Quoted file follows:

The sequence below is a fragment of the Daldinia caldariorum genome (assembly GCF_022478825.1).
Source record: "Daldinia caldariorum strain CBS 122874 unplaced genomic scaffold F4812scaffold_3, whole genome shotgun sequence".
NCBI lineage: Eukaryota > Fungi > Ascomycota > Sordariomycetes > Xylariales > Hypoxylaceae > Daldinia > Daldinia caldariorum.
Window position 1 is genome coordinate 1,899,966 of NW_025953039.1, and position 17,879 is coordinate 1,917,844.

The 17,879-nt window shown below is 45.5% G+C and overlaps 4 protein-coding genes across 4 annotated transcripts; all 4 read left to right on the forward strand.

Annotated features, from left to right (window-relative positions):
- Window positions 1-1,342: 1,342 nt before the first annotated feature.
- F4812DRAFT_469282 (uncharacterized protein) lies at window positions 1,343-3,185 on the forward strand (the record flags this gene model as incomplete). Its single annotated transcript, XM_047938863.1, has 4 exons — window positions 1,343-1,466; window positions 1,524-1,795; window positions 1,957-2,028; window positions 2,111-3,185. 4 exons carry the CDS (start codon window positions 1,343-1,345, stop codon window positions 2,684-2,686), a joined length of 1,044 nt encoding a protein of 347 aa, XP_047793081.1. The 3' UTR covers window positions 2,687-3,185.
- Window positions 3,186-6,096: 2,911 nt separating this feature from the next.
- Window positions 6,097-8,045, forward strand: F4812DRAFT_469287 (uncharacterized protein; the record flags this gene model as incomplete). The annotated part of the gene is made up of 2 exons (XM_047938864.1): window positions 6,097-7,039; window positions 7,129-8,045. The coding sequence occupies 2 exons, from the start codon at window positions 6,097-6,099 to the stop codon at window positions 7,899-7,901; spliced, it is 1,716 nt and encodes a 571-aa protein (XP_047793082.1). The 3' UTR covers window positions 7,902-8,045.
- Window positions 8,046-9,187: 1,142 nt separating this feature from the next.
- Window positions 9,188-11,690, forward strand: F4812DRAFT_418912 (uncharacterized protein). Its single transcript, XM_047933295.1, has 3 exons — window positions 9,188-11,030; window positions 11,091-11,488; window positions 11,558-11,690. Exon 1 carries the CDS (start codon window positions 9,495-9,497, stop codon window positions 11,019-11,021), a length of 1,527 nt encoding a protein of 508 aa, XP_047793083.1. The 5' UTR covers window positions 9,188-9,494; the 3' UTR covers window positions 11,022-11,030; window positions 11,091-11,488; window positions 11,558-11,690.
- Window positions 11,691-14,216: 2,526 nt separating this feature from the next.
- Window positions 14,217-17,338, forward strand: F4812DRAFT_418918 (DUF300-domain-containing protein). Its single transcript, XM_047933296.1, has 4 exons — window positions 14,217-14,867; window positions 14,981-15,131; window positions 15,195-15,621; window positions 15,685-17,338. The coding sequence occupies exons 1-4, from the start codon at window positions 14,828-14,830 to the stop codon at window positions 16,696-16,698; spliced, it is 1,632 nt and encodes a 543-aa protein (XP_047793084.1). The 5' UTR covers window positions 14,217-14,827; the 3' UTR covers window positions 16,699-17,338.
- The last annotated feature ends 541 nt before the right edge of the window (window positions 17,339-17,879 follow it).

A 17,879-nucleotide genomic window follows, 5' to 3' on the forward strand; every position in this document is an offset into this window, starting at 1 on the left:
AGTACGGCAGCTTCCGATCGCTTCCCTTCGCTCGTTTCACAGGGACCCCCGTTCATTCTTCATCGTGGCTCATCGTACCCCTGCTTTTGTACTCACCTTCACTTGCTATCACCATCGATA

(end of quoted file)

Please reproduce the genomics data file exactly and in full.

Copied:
The sequence below is a fragment of the Daldinia caldariorum genome (assembly GCF_022478825.1).
Source record: "Daldinia caldariorum strain CBS 122874 unplaced genomic scaffold F4812scaffold_3, whole genome shotgun sequence".
NCBI lineage: Eukaryota > Fungi > Ascomycota > Sordariomycetes > Xylariales > Hypoxylaceae > Daldinia > Daldinia caldariorum.
Window position 1 is genome coordinate 1,899,966 of NW_025953039.1, and position 17,879 is coordinate 1,917,844.

The 17,879-nt window shown below is 45.5% G+C and overlaps 4 protein-coding genes across 4 annotated transcripts; all 4 read left to right on the forward strand.

Annotated features, from left to right (window-relative positions):
- Window positions 1-1,342: 1,342 nt before the first annotated feature.
- F4812DRAFT_469282 (uncharacterized protein) lies at window positions 1,343-3,185 on the forward strand (the record flags this gene model as incomplete). Its single annotated transcript, XM_047938863.1, has 4 exons — window positions 1,343-1,466; window positions 1,524-1,795; window positions 1,957-2,028; window positions 2,111-3,185. 4 exons carry the CDS (start codon window positions 1,343-1,345, stop codon window positions 2,684-2,686), a joined length of 1,044 nt encoding a protein of 347 aa, XP_047793081.1. The 3' UTR covers window positions 2,687-3,185.
- Window positions 3,186-6,096: 2,911 nt separating this feature from the next.
- Window positions 6,097-8,045, forward strand: F4812DRAFT_469287 (uncharacterized protein; the record flags this gene model as incomplete). The annotated part of the gene is made up of 2 exons (XM_047938864.1): window positions 6,097-7,039; window positions 7,129-8,045. The coding sequence occupies 2 exons, from the start codon at window positions 6,097-6,099 to the stop codon at window positions 7,899-7,901; spliced, it is 1,716 nt and encodes a 571-aa protein (XP_047793082.1). The 3' UTR covers window positions 7,902-8,045.
- Window positions 8,046-9,187: 1,142 nt separating this feature from the next.
- Window positions 9,188-11,690, forward strand: F4812DRAFT_418912 (uncharacterized protein). Its single transcript, XM_047933295.1, has 3 exons — window positions 9,188-11,030; window positions 11,091-11,488; window positions 11,558-11,690. Exon 1 carries the CDS (start codon window positions 9,495-9,497, stop codon window positions 11,019-11,021), a length of 1,527 nt encoding a protein of 508 aa, XP_047793083.1. The 5' UTR covers window positions 9,188-9,494; the 3' UTR covers window positions 11,022-11,030; window positions 11,091-11,488; window positions 11,558-11,690.
- Window positions 11,691-14,216: 2,526 nt separating this feature from the next.
- Window positions 14,217-17,338, forward strand: F4812DRAFT_418918 (DUF300-domain-containing protein). Its single transcript, XM_047933296.1, has 4 exons — window positions 14,217-14,867; window positions 14,981-15,131; window positions 15,195-15,621; window positions 15,685-17,338. The coding sequence occupies exons 1-4, from the start codon at window positions 14,828-14,830 to the stop codon at window positions 16,696-16,698; spliced, it is 1,632 nt and encodes a 543-aa protein (XP_047793084.1). The 5' UTR covers window positions 14,217-14,827; the 3' UTR covers window positions 16,699-17,338.
- The last annotated feature ends 541 nt before the right edge of the window (window positions 17,339-17,879 follow it).

A 17,879-nucleotide genomic window follows, 5' to 3' on the forward strand; every position in this document is an offset into this window, starting at 1 on the left:
AGTACGGCAGCTTCCGATCGCTTCCCTTCGCTCGTTTCACAGGGACCCCCGTTCATTCTTCATCGTGGCTCATCGTACCCCTGCTTTTGTACTCACCTTCACTTGCTATCACCATCGATA